Online play and features has dramatically improved also. Most games have the usual ranked and unranked matches, but EA is moving way beyond others. More and more sports games are moving toward tighter integration with online content. The jury is still out on if that is a good thing, but for those of us with broadband Internet and an Xbox Live account it certainly is good!
EA is linking more stats and other features into their website so you can actually tinker around with things while you are away from home. Currently you can visit dynasty.easports.com and play Dynasty mode anywhere. You can recruit; check out online conference standings, game recaps, and other stats. I bet it won't be long before we see interoperability with the iPhone version of NCAA Football.
The move toward more integration with social networking sites is also on EA's front burner. With the Dynasty Wire you play the part of a journalist as you tell your side of your online dynasty. You can create stories for your game recap including in-game photos and video highlights using the new Story Builder. The really neat feature is you can then post your story on Facebook and Twitter so everyone can see how you lead Purdue to beat #1 ranked Ohio State.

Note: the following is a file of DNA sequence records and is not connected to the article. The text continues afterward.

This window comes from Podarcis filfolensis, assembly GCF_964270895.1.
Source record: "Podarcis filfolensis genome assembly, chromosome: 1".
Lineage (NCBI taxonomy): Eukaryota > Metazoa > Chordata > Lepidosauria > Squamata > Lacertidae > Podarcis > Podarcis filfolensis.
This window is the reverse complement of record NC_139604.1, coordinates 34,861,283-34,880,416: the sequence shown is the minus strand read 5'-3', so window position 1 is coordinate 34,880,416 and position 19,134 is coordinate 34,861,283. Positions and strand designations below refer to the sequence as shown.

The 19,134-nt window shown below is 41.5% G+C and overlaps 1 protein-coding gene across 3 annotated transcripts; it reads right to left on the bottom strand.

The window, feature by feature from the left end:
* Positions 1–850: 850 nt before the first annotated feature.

TeamBuilder has also been greatly improved. You can now play online head-to-head with TeamBuilder created teams. You can import the teams you made last year. Additionally this season you can now add custom text across the front of the jersey and you have access to all the new uniforms, stadiums and mascots. So let your creative juices flow and build your high school team or conference all-star teams.
The shortcomings of NCAA Football 11 are few. Most gamers will be thrilled with this game, however the hardcore people who spend hours playing every game mode and using every option will find some annoying limitations. You are allowed to make custom conferences, however you can't increase or decrease the number of teams. For example, the Big Ten must always have 11 schools. It's unfortunate you can't play a 2012 fantasy Big Ten by moving Nebraska into the Big Ten conference.
EA has really stepped things up a notch with their NCAA presentation. Leaning more toward the dramatic, NCAA Football 11 now includes unique game play and transitions for all 120 schools. Everything from walking out of the tunnel with locked arms to touching unique good luck charms is portrayed with amazing accuracy. For example Ohio State locks arms as they enter the field and Clemson touches Howard's Rock.